Wedding season has arrived once again, and the planning has begun for many engaged couples. This awesome guest blog from Nerd Wallet is filled with great tips to keep you from going over budget.
You’ve probably heard the estimate that the “average” wedding costs more than $25,000 — and perhaps cringed. Who wants their Big Day to lead to Big Debt? It’s not the ceremony to blame; usually most of the costs are related to the reception. Let’s consider areas where we save money without losing the magic.
Unique wedding invitations don’t have to be expensive. Try to avoid boxed invitations, custom shapes or bulky, multilayered cards that cost more to produce, and are also more expensive to mail. Use a creative or elegant design to make your invitations pop, not expensive printing processes. And rather than including reply cards, which will incur even more printing and postage costs, have guests RSVP online, via email or by phone.
Considering a home wedding? It may not be as inexpensive as you think. When you total up the additional costs you’ll incur, including off-site catering, temporary seating and possibly a tent, you may decide against it.
And look into combining the location of the wedding and reception for further savings. A candlelit church wedding with after-ceremony festivities in an adjacent reception hall can be romantic, fun, cost-efficient and convenient. And save the $500 limo rental to get the bride and groom from “Point A” to “Point B.”
If you rent a venue for your event, beware of “add-ons.” There can be fees for set up, linens, cleaning, and more. If that is the case, it might make sense to get a quote from an all-inclusive wedding venue, such as a hotel. With event-ready banquet rooms and staff, you won’t have to rent chairs, tables and dinnerware – and incur the accompanying costs of setup.
Some venues may offer package amenity discounts that will save you even more. Plus, get estimates from more than one hotel or venue provider. Having them compete for your business may trigger a bidding process that can further reduce your total bill.
Other than reducing the head count, the most effective way to lower your reception’s cost will be with careful planning regarding the food and drinks served. A typical reception’s food cost tops $4,000, with bar service tacking on another $2,000, according to the Association of Bridal Consultants – there is plenty of money to be saved here!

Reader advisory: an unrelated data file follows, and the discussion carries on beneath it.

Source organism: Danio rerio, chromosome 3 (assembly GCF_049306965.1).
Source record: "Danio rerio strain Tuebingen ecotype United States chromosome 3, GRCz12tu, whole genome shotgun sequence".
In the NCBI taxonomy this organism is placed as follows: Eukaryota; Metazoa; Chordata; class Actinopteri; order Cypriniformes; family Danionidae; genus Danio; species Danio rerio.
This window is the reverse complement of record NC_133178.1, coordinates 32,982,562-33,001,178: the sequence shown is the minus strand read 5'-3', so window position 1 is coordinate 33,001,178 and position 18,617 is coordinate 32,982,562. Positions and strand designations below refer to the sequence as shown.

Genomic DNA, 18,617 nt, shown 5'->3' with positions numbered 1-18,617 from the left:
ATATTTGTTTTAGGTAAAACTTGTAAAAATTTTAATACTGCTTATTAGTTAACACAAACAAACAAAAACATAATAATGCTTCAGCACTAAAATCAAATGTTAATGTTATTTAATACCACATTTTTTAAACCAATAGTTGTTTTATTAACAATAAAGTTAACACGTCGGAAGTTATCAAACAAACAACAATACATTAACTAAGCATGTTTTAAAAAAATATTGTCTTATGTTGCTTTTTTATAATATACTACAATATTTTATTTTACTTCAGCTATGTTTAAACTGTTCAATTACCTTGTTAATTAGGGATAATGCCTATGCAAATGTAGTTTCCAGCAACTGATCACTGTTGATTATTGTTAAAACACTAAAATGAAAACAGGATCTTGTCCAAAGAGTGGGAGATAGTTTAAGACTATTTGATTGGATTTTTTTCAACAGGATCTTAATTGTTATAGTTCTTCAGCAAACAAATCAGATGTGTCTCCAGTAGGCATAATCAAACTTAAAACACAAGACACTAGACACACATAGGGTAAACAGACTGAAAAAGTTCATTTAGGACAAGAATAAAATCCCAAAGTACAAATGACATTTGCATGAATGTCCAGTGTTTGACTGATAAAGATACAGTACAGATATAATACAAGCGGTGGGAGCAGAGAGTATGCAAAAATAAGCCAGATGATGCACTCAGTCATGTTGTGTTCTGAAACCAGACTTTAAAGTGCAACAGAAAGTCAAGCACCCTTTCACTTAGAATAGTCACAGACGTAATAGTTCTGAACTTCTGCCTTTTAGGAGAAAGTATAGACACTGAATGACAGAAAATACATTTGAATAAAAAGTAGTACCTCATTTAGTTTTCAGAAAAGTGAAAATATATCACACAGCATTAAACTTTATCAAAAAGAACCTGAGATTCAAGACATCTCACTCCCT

You don’t have to offer a full course meal and open bar. Some stylish after-wedding events have been hosted as “dessert receptions,” while others have served only appetizers and drinks. One way to save at the bar is to offer only beer, wine and perhaps a “signature” cocktail.
The wedding cake can be a serious expense, as well. Rather than buying an elaborate cake to serve 100+ guests, which can cost from $4 to $12 per slice, use a smaller “cutting cake” for the bride and groom’s photo op, but a sheet cake to serve guests – at a cost of only around $1 per slice.
Ask friends for help in lieu of gifts
If a friend or family member is a talented amateur photographer, ask them to take candid shots at the reception, instead of buying a gift. Entertainment doesn’t necessarily have to be provided by a band (with a typical cost of $1,700) or deejay (over $700), either. These days your iPod or Spotify app can provide all the music you need, if linked to a decent sound system with speakers strategically placed near the dance floor.
“Handy” friends can assist with a number of tasks: decorations, centerpieces, favors, cupcakes, invitations, flowers and so much more.
Be creative, not costly
You can save even more money by going “indie.” Look for wedding-related coupons offering discounts on hand crafted or unique items that independent or online retailers sell that might not be available locally. Flowers, favors, wedding bands and even wedding dresses can be found online, often at substantial savings.
Tuxedos for the groomsmen can be another point of negotiation. Place your order for all of them at once, and ask for the groom’s tux to be included at no additional charge.
A sensibly planned wedding and reception can save a great deal of money, without compromising the happy couple’s sense of style. You can even use your credit union to your advantage: After you get engaged set up a special savings account dedicated solely to wedding expenses and contribute as much money as you can each month. This way you’ll have a nice tidy sum to help offset some of your wedding costs by the time the big day rolls around.
Hal Bundrick, NerdWallet